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In the past 50 years, I came in contact with a number of relatives and friends closely associated with Jim Corbett. All of them offered great stories while recalling their friendship with him. F.W. Champion (author of With a Camera in Tigerland, and Jungle in Sunlight & Shadow) and his brother Sir Harry Champion (scholar and author of books on Forestry) were the first to help. F.W. Champion died in Scotland in 1970. Ramsay Tainish OBE, a veteran doctor who served the war in Burma was a close friend of Corbett, so was his father- died in Sweden in 1998; Eric Risley former DC of Tanganyika and later Kenya had spent considerable time with Corbett - died in 1995, a year after I had lunch with him at his home in Karen, a suburb of Nairobi, and his wife Bridget Risley died shortly after. Jennifer Stutchbury,( wife of Brian Stutchbury -the great nephew of Jim Corbett) passed away just a few years ago. She accompanied me with her husband during a safari in 1994. Joy Adamson (of Born Free fame) with whom I corresponded and exchanged ideas about African wildlife was murdered in 1980, her husband George too was killed by Somali bandits (shifta) in 1989. George Adamson had a small library and I was able to acquire five of them with his signature, and a complete set of Joy Adamson's books signed by her. British tea planter and author of Wild Life of India, Mr. E.P. Gee was also very helpful while I was a Forester in India. Gee died in 1968 while I was in Canada. Another colorful character I came across was Dr. J.B.S. Haldane, an outspoken British scientist who ran Orissa's Biometry Lab in the 1960s, He used to inject cobra vemom on himself and studied the reaction firsthand. The day he died, he announced his death on television by recording it previously. Geoffrey Cumberlege was Corbett's publisher at the Oxford University Press (UK), who also was a friend. After his death, Cumberlege met with Maggie in Kenya and collected a large number of photos, letters, telegrams and other biographical material on Corbett. He used it in the introduction to the worlds classic edition of Man eaters of Kumaon and Temple Tiger (1960). Cumberlege died in 1979. Roy Hawkins was not only was Corbett's editor, he was a close friend of Jim and Maggie. When Jim died, he flew to Kenya and spent sometime with Maggie and made biographical notes which he used in his book Jim Corbett's India (1979). I corresponded with Hawkins, who was living in Bombay at the time, several times until his death in 1989. Brig. Gen.Geoffrey Beyts who ran a farm in Mweiga, near Nyeri, Kenya with Jim Corbett and his nephew Thomas Corbett. Geoffrey and his wife Ruby Beyts were close to Jim and Maggie. They left Kenya when the country gained freedom in 1963, eventually settling in Spain. They too passed away some years ago. Sir William Ibbotson (Ibbie) and his wife Jean were also good friends with Corbett in India and again in Kenya. They met occasionally for lunch and tea. Corbett and Ibbotson were also served as directors for Safariland - hunting outfitters- for a time. They too left Kenya by 1963 settling in South Africa where they died. Maurice Nestor was a relative of Corbett and knew him during his Kumaon days. Maurice was very helpful while I was preparing the book on Jim Corbett (Under the Shadow of Man eaters). He died at the age of 98 in England. There are many others I have personally met or corresponded with, primarily discussing Jim Corbett. Although they are long gone, I have fond memories of them.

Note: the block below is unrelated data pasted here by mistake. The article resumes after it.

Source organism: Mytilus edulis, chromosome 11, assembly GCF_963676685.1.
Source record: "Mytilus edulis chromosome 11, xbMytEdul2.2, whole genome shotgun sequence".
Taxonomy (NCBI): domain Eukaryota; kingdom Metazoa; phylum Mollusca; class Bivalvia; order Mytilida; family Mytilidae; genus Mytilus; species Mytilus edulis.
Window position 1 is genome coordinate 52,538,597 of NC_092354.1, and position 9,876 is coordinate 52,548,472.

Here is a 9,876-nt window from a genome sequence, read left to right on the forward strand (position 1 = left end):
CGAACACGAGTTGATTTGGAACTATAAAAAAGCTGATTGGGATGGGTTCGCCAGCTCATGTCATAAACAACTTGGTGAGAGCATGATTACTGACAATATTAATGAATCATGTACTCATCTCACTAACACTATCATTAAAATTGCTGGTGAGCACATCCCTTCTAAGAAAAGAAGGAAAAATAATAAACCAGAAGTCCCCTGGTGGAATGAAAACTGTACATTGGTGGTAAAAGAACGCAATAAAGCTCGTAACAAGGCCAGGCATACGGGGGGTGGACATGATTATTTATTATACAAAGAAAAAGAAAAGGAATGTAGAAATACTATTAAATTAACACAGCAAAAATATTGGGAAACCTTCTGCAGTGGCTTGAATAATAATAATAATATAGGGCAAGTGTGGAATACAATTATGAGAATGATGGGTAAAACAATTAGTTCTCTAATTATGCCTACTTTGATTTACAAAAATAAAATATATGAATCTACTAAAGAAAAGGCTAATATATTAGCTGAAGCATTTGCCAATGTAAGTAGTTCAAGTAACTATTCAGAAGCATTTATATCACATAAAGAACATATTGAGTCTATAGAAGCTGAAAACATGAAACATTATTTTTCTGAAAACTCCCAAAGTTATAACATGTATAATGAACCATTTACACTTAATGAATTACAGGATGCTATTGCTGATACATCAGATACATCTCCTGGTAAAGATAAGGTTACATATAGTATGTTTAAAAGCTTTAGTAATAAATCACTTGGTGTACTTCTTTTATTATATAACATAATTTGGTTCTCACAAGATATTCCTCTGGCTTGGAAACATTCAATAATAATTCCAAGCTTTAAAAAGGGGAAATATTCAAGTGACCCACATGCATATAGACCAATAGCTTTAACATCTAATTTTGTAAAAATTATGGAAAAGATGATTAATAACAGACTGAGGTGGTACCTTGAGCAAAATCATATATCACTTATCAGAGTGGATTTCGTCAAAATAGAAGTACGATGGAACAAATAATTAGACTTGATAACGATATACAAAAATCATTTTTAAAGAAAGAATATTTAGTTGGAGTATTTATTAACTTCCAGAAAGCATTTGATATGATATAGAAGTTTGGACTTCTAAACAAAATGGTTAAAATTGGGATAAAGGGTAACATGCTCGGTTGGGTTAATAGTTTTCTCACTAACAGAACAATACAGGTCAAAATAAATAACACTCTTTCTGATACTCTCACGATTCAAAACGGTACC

In Champawat Man eaters (see Man eaters of Kumaon) Jim Corbett did mentioned about spending a night in a dak bungalow alone and where he experienced something super natural. In reality, he fully explained his experience of encountering a ghost in his original manuscript sent to Oxford University Press. R.E. Hawkins who was Corbett's editor, approved the manuscript for publication, but returned the manuscript to Corbett with a request to remove the supernatural experience he mentioned in his first story. His friend and neighbor at the time was a gentleman named "Burma: Jarrow, and he told me that Corbett approached him with the returned manuscript and asked him to retype the page without the ghost story. Again I checked with a close friend and associate of the Corbetts- Mrs Audrey Baylis - about Corbett's encounters with ghosts. She confirmed that Corbett was indeed frightened by some forces the night he spent at the dak bungalow while hunting the Champawat man eater in 1907, and his servants found him outside the building covered with a blanket and shivering. For more details see the book: Under the Shadow of Man eaters
After following Corbett's footsteps and visiting several areas mentioned in his books, I was thrilled to spend an entire day at the Gurney House, his former home in Naini Tal which was currently owned by Mr. Prakash Verma who lived in New Delhi. Fortunately he was spending a few days in Naini Tal to escape Delhi's severe heat in April 2002. The building was kept vacant most of the time, except when visited by Prakash or his sister. It was amazing to see that almost all the original furniture left by Corbett was still there, including the hand made chair seats by Maggie, and several antlers and deer heads from Corbett's hunting days. A leopard skull was kept on the mantle, and a heavy book shelf made from a single log brought in by Corbett from Mokameh Ghat by train and by cart. Another shelf was filled with their crockery, used daily in their household. The piano belonged to Maggie was gone to Mr. Verma's sister's home. The Gurney House was sold to Mrs. Verma by Jim Corbett in 1947 before he left India for Kenya. Corbett offered one of his hunting rifles to Prakash who declined to accept it and now regretfully stated that it was the biggest mistake in his life. I visited Kenya twice, and both times, Corbett's grave was repaired and restored in 1994 and 2002. I spent two nights in Paxtu cottage by special arrangement with the Hotel management. Corbett spent his final years from 1948 to 1955 in this cottage, part of it is now a museum named after Baden powell. A color portrait of Corbett I hung on the mantle of this cottage in 1994 had disappeared in 2002. The hotel staff and management had no idea how it went missing. Corbett was a frequent visitor to the Tree Tops, a game lodge made famous by queen Elizabeth. I visited Tree Tops three times and photographed a very large group of Cape Buffaloe, few elephants, waterbuck, wild pigs and several baboons. An old log book kept at the Tree Tops had several entries made by Corbett, one in particular made on 5th February 1952 when a young lady climbed the tree as a princess, and climbed down from the tree next morning as a queen. That page was signed by the queen, prince Philip, Pamela Mountbatten, Commander Parker, Eric and Lady Sherbrooke Walker and Jim Corbett. It was here when Corbett called up a leopard right in front of the hut for other visitors to see. (For details about this incident and much more about Corbett, please consult the book: UNDER THE SHADOW OF MAN EATERS: THE LIFE & LEGEND OF JIM CORBETT(1997) by Jerry A. Jaleel, available through Jim Corbett Foundation, 1306- 39 Street, Edmonton, Alberta, T6L 2M7, Canada (email: email@example.com). Visiting places where Corbett lived and roamed brought great pleasure to me, as I have been a great fan of his ever since I first read his MAN EATERS OF KUMAON in 1958, My curiosity took me to several lands where I met his surviving friends and relatives, and received first hand information about the man and the legend. Establishing the Jim Corbett Foundation was a very long dream for me until it was materialized in 1994. Hope you will join the Foundation and extend your support for a noble cause. Thank you, Jerry A. Jaleel F.R.G.S. Director The Jim Corbett Foundation (Canada)